It's an old story now, but still worth remembering: When the iPhone debuted way back in 2007, it wasn't much thought of as a device for business users. It had email, yes, but not many of the security features favored by IT departments--and besides, the BlackBerry dominated the business market anyway.
These days, there's an iPhone and an iPad in nearly every boardroom. Why? Because the bosses liked them and brought them to work despite the complaints from those IT departments.
But Apple was not blind to the BYOD. Every new update to iOS brings a host of new features designed to mollify the folks down in IT. The release of iOS 8 is no different. It has a host of new features aimed at making iOS devices more secure, more manageable, and more productive.
The key to all that: Apple wants the iPhone to work for both IT departments and workers--to give the former a sense of security that company-owned devices can be managed and protected, while still letting users have the same ease and enjoyment (and even privacy, in spots) in their iPhone use that regular consumers enjoy.
As Dave Rahardja, a software development engineer at Apple, said at WWDC 2014, the business features of iOS 8 "restrict data flow so that your enterprise data doesn't flow into your user's data space and vice versa."
Here's a quick overview of some of the new business-focused features you'll find on your iPhone and iPad as you upgrade them to the new iOS.
This is perhaps the most important concern for IT departments. A lot of proprietary information flows through a worker's computer--and, yes, through his or her iPhone--during the course of a business day. IT folks don't want competitors stealing the company's secrets just because the iPhone security was a bit lax.
Expanded data protection: In previous versions of iOS, users could already encrypt their mail and some third-party apps with the use of a passcode. With iOS 8, the list expands to the Calendar, Contacts, Reminders, Notes, and Messages apps: Following each reboot, information from each will remain encrypted with passcode until the device is unlocked.
Individual message security: Now users with advanced security access can encrypt individual email messages for added secrecy: Turn on the feature, and a "locked" sign will appear next to the email recipient's name in the message you're sending.
There's nothing an IT department loves more than to be able to control a worker's iPhone from the comfort of the home office. iOS 8 gives the IT folks a better chance to do just that. A new mobile-device-management interface makes it easier to add a device to a businesses' internal network, and offers transparency to the phone users. iOS 8 also lets IT departments see the last time a device was back up to iCloud--and thus to know whether or not certain operations are safe to perform.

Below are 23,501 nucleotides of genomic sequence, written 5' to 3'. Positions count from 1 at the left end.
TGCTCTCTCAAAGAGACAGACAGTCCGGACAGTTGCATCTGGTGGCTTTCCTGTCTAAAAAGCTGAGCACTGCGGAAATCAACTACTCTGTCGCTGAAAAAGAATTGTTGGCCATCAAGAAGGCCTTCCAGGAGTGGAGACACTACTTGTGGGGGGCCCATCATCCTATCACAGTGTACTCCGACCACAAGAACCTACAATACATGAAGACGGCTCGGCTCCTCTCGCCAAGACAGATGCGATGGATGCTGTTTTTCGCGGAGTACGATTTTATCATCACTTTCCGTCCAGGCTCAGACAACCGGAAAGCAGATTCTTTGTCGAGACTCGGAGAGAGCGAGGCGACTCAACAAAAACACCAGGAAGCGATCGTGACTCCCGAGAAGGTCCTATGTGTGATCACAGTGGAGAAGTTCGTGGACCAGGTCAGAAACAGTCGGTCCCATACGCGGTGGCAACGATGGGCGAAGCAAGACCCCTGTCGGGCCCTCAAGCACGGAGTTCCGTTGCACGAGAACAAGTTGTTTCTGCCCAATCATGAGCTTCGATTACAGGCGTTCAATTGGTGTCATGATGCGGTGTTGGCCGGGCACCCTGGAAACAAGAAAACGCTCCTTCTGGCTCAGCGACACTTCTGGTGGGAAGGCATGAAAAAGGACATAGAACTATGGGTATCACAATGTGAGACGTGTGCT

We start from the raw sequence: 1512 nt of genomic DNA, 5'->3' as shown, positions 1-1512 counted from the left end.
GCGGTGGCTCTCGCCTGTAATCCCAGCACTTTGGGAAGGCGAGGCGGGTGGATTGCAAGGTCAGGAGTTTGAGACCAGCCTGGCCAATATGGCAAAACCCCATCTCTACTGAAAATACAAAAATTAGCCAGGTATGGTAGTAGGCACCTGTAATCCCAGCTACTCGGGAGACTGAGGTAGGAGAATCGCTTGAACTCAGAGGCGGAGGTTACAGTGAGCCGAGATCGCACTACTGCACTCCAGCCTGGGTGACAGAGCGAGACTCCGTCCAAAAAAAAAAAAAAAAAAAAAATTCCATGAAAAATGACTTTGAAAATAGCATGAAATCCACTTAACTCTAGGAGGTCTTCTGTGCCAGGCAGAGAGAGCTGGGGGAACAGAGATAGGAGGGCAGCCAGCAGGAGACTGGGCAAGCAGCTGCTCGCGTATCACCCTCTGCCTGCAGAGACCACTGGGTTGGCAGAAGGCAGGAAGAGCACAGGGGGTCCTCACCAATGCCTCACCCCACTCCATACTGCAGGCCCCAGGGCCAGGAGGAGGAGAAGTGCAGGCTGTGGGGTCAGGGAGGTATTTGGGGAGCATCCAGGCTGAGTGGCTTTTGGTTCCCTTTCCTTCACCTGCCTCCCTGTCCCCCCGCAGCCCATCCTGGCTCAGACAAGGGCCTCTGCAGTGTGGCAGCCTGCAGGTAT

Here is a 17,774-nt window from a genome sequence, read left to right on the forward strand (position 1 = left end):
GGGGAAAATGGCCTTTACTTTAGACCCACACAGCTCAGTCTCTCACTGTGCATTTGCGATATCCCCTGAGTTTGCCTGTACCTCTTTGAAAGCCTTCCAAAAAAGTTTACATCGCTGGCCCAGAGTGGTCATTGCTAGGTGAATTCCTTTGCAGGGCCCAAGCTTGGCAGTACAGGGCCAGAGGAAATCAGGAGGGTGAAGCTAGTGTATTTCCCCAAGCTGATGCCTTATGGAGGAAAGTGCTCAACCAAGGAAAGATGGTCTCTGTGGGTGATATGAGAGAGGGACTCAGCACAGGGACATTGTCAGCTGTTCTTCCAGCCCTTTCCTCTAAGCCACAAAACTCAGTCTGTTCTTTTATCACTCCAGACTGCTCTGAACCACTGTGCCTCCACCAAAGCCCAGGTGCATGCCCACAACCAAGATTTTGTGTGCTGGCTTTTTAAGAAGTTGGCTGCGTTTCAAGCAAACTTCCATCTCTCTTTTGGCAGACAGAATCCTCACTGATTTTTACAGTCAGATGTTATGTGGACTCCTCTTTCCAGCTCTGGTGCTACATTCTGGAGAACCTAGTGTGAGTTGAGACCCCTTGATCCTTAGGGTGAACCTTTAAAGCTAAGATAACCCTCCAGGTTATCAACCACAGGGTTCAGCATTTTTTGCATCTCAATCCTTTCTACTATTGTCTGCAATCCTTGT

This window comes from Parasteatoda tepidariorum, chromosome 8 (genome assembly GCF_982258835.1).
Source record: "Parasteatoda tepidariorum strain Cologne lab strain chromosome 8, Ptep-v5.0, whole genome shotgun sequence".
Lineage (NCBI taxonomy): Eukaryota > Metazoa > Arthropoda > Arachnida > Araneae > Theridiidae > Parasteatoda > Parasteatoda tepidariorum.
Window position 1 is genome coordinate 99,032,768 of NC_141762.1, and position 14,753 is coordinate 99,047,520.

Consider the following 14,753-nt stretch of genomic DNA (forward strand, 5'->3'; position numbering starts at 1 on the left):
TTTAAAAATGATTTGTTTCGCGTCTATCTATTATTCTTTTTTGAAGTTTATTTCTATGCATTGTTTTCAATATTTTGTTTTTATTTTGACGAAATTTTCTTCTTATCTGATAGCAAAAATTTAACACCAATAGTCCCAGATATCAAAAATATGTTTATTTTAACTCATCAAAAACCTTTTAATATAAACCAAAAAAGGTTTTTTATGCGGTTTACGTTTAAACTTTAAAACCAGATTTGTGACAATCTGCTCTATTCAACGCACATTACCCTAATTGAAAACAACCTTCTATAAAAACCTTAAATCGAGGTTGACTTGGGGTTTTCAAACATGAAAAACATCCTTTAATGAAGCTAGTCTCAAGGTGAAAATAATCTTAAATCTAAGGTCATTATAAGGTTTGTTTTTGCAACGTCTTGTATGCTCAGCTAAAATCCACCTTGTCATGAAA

Among iOS 8's other new data-management tools, it enables IT departments to control:
- Which apps can open documents downloaded from enterprise domains on Safari.
- Which apps can open documents from the iCloud Drive.
- The name of the device.
- The ability of users to add restrictions.
- The ability of users to erase a device.
Additionally, iBooks, ePub, and PDF documents can be pushed straight to a user's device so he or she always has precisely the materials needed. Similarly, when the PDF of that quarterly report is no longer needed on a user's device, a remote IT professional can pluck it off and return it to a secure location inside the company firewall.
Finally, iOS 8 will in fact let worker bees get more done.
Mail: Now users can designate individual mail threads as VIP, to keep track of important conversations. (A custom mailbox groups VIP threads together.) And Exchange users can set automatic reply messages to be sent to emails--such as when you're away from work, for example.
Calendars: The latest version of iOS makes it easier to schedule meetings with other iPhone users: the app lets users see colleagues' availability so that the right time can easily be found. Apple says it's also easier to create custom repeating events, and the Calendars even lets users email other meeting attendees directly from the app to let them know when they're running late.
Document access: We already told you that IT departments could decide which apps can open enterprise documents. This process is made smoother from the user's perspective, too, allowing them to start up the app and open an enterprise document in it.
File transfers: AirDrop support between iOS and OS X lets users transfer files to and from Macs, even when there's no Internet connection available.